Conferences can be informative and enriching for you personally and professionally. However, they can be a bit draining for an introvert – one who, among other things, tends to find energy in solitude.
Here’s how yours truly – an introvert- has navigated some of the multi-day conferences.
- Go to the conference with a list of goals. You might wish to list something for every day of the event. e.g. Day 1- Exchange contact information with one person who meets X quality. Day 2- Eat alone, etc.
- Anyone -extrovert or introvert- will be exhausted with 4 days of sitting down for lectures at 10 or 12 hours each day. That’s a lot of sitting. Be sure to exercise before going down to the lecture hall.
- If the conference is big enough to have concurrent lectures, it’s easier to skip out without being noticed. Do it, if you need to do so. You are not being rude; you are taking care of your health.
- If you go to a big business conference, be prepared to sign a waiver wherein you give permission to be photographed. Your image might appear in their promotional materials. This is becoming increasingly standard. Just a heads up.
- Bring raisins to boost your energy for the marathon conferences. Raisins are small and portable and there is no noise to disturb anyone.
- If possible, stay at the hotel where the conference is taking place – there is less hassle to go back to your room and order room service.
- It is ok to skip a lecture (unless your employer sent you there to take notes, in which case, tough it out, then reward yourself later. Also consider a new job.).
- If this is a trip you are taking with other people, consider going to different lectures and connect with them later with your notes. This gives you time to leave and return to a lecture without needing to explain anything.
- One time, at a small conference, the host made it clear NOT to go back to your hotel room and order room service during lunch. Instead, she wanted everyone to go to lunch with a different person on each day of the conference. I did it, thinking I would miss out on something. That was a mistake. The people with whom I ate lunch were nice, but I never saw or heard from them again. Meanwhile, I was drained from being around a lot of people all day without a break. Don’t allow the fear of missing out to rule the day. You know your body better than anyone else. Listen to it.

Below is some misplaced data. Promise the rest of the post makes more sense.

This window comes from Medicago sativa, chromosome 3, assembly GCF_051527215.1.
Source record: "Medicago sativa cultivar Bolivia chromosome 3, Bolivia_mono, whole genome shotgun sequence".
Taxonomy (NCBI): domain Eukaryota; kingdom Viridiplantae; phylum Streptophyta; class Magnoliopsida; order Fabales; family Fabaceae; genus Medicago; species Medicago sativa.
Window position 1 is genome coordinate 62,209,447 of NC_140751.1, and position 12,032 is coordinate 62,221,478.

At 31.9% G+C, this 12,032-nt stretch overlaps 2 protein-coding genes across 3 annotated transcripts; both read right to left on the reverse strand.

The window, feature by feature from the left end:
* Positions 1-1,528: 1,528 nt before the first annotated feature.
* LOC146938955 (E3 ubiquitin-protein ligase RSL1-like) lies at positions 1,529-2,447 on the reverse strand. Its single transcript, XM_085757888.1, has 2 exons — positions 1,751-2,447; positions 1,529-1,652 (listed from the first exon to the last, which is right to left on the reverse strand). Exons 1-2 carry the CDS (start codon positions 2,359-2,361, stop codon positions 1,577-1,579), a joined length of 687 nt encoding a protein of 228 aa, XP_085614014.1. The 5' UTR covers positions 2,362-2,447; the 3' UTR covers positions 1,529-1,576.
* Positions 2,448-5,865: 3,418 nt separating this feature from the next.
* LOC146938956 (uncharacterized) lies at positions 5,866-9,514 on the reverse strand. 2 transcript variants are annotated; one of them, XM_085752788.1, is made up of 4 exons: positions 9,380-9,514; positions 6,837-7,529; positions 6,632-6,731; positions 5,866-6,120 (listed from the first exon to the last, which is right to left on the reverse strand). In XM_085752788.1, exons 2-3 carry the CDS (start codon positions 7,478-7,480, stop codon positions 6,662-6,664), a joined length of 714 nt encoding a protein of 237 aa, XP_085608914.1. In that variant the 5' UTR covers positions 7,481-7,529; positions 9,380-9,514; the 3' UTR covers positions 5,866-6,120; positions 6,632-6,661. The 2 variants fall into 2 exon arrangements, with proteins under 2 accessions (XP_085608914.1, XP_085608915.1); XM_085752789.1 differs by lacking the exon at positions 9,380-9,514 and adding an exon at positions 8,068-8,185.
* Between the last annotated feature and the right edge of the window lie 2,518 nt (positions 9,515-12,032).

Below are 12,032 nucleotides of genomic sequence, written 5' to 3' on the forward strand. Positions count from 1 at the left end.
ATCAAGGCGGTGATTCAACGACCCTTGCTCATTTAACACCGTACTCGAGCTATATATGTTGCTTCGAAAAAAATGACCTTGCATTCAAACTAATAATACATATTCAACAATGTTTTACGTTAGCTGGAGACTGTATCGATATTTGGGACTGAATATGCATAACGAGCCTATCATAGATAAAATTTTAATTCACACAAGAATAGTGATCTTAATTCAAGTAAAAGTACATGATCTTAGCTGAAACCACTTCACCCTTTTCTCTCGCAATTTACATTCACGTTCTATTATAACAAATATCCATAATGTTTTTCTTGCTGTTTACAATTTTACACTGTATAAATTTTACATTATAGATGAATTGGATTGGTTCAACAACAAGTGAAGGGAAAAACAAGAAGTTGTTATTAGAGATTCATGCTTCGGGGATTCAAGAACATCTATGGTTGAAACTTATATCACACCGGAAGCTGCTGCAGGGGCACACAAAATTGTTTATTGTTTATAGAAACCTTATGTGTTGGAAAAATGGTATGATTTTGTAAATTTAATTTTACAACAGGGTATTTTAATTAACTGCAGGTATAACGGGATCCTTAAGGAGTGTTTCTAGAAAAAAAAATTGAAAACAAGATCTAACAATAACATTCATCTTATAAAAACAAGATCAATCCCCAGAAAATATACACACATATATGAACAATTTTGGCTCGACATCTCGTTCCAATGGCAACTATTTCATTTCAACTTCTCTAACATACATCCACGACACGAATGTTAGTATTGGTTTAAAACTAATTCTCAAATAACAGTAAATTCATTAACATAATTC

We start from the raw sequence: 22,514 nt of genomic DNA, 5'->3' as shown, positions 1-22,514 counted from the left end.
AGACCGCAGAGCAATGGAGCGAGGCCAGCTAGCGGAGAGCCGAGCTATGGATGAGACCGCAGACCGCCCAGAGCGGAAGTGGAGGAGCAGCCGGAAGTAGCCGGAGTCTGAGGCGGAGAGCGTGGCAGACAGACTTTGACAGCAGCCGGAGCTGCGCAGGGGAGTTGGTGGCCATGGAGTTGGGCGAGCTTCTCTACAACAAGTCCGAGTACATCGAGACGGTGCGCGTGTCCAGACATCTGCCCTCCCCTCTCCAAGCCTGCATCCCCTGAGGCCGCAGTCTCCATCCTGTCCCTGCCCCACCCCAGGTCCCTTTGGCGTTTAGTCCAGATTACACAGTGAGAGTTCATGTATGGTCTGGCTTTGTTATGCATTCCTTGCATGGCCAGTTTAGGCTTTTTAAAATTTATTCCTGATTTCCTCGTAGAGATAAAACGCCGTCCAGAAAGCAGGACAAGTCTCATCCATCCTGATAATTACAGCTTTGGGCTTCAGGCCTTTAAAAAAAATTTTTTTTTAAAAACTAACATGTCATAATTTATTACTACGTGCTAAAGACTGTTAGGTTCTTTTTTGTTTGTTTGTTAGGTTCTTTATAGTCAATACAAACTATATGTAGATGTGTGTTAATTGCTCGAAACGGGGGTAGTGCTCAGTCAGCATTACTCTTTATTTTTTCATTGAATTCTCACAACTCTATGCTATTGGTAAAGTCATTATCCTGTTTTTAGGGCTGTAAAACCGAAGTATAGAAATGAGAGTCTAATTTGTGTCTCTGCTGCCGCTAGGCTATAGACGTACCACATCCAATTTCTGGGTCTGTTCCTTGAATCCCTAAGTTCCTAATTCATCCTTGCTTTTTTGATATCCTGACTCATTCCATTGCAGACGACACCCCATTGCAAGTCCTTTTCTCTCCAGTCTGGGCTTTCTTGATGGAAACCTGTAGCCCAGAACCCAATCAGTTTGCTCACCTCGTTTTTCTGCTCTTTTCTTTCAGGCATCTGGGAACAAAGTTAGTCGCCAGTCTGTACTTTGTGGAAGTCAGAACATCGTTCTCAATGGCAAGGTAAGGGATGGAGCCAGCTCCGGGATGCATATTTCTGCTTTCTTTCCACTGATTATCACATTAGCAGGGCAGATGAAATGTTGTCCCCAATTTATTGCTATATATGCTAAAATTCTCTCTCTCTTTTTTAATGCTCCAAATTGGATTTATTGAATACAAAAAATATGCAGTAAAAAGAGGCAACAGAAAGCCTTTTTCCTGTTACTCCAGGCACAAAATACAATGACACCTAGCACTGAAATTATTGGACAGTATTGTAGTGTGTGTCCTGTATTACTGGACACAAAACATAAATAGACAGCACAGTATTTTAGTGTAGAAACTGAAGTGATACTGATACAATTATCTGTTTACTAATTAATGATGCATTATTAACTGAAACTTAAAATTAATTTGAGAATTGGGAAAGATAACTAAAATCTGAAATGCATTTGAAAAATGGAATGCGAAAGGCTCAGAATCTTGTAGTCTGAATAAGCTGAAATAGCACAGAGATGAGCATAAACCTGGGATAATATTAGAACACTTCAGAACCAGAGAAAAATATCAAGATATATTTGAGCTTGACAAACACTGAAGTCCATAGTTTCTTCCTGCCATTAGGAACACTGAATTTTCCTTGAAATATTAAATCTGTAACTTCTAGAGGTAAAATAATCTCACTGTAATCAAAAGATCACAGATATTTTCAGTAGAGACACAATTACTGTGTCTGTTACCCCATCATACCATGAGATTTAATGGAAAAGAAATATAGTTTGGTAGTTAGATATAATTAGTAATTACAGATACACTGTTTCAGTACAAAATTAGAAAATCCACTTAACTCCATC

- For bigger conferences with cameras everywhere, the spotlights are mostly focused on the stage, except during Q & A when they are turned on the audience. One time I had had enough of the spotlight in my eyes, stood up and went to the back wall. Just FYI.
- That hot item that you MUST HAVE to buy in the concession hall/ book emporium is on the lecturer’s website or on Amazon. You don’t need to bum rush the concession hall if you’re tired, no matter what they tell you.
- The concession hall/ book emporium -which you visit during a break in the lectures- will place all food at the back wall. You will need to run a gauntlet of booths filled with people who are trying to sell you their latest book or program, just to get an overpriced sandwich. It’s not worth it. Bring your own food or run out of the conference into the fresh air (or to a restaurant).
- At the end of each day (perhaps even after each lecture, if there is enough time), return to your notes to cement the ideas you want in your brain. This is also a way to decompress on your own.
- Before going to the conference, check to see which lecturers have a website and which ones do not (most people do have one now-a-days). If two concurrent sessions seem interesting, go for the one who has no website, and catch up with the other one online later. (That’s how I found a mentor, by the way. The lecturer with no website had nothing to say; the lecturer that I missed, and whose content I checked out later, became my mentor.)
- Make sure you have an online presence, as well. Business cards are going the way of the dinosaur. People check out your stuff in an instant – your website, your Twitter account, etc. People will want to catch up with you later. It’s a great way not to have to talk too much if they know they can dive into your content later.
These are a few of the ways that I have navigated multi-day conferences as an introvert.
What are your tips?
All the best,
P.S. Find more about introversion by clicking the Introverts category or tag.